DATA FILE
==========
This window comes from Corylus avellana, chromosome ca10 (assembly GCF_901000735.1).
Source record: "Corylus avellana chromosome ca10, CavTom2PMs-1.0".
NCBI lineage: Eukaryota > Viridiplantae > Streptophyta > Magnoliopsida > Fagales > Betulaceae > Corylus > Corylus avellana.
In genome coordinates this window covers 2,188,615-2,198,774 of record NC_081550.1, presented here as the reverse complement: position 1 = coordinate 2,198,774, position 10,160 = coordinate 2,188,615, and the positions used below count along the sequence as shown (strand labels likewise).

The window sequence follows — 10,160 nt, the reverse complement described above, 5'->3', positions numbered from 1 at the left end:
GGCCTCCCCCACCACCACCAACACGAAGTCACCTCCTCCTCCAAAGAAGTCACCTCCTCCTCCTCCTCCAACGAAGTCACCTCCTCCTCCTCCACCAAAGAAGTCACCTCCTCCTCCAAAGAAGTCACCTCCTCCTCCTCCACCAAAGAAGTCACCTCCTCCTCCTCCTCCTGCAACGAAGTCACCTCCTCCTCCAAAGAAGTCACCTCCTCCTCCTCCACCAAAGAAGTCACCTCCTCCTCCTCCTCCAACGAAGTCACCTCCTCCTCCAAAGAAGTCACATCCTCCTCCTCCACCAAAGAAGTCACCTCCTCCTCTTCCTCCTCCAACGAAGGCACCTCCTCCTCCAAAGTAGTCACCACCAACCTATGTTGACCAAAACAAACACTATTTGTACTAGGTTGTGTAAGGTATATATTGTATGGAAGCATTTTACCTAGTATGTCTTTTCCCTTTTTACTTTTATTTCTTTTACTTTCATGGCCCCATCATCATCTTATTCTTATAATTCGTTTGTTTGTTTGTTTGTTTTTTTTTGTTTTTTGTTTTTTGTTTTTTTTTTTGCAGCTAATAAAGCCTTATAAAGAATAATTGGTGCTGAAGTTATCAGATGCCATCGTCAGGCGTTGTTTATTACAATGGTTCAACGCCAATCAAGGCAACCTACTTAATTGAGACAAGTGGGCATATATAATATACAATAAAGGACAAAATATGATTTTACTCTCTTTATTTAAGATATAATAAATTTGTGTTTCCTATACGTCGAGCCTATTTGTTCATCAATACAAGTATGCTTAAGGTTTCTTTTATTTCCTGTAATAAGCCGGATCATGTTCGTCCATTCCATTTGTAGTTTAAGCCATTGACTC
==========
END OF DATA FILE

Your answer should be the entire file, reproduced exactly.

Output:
This window comes from Corylus avellana, chromosome ca10 (assembly GCF_901000735.1).
Source record: "Corylus avellana chromosome ca10, CavTom2PMs-1.0".
NCBI lineage: Eukaryota > Viridiplantae > Streptophyta > Magnoliopsida > Fagales > Betulaceae > Corylus > Corylus avellana.
In genome coordinates this window covers 2,188,615-2,198,774 of record NC_081550.1, presented here as the reverse complement: position 1 = coordinate 2,198,774, position 10,160 = coordinate 2,188,615, and the positions used below count along the sequence as shown (strand labels likewise).

The window sequence follows — 10,160 nt, the reverse complement described above, 5'->3', positions numbered from 1 at the left end:
GGCCTCCCCCACCACCACCAACACGAAGTCACCTCCTCCTCCAAAGAAGTCACCTCCTCCTCCTCCTCCAACGAAGTCACCTCCTCCTCCTCCACCAAAGAAGTCACCTCCTCCTCCAAAGAAGTCACCTCCTCCTCCTCCACCAAAGAAGTCACCTCCTCCTCCTCCTCCTGCAACGAAGTCACCTCCTCCTCCAAAGAAGTCACCTCCTCCTCCTCCACCAAAGAAGTCACCTCCTCCTCCTCCTCCAACGAAGTCACCTCCTCCTCCAAAGAAGTCACATCCTCCTCCTCCACCAAAGAAGTCACCTCCTCCTCTTCCTCCTCCAACGAAGGCACCTCCTCCTCCAAAGTAGTCACCACCAACCTATGTTGACCAAAACAAACACTATTTGTACTAGGTTGTGTAAGGTATATATTGTATGGAAGCATTTTACCTAGTATGTCTTTTCCCTTTTTACTTTTATTTCTTTTACTTTCATGGCCCCATCATCATCTTATTCTTATAATTCGTTTGTTTGTTTGTTTGTTTTTTTTTGTTTTTTGTTTTTTGTTTTTTTTTTTGCAGCTAATAAAGCCTTATAAAGAATAATTGGTGCTGAAGTTATCAGATGCCATCGTCAGGCGTTGTTTATTACAATGGTTCAACGCCAATCAAGGCAACCTACTTAATTGAGACAAGTGGGCATATATAATATACAATAAAGGACAAAATATGATTTTACTCTCTTTATTTAAGATATAATAAATTTGTGTTTCCTATACGTCGAGCCTATTTGTTCATCAATACAAGTATGCTTAAGGTTTCTTTTATTTCCTGTAATAAGCCGGATCATGTTCGTCCATTCCATTTGTAGTTTAAGCCATTGACTC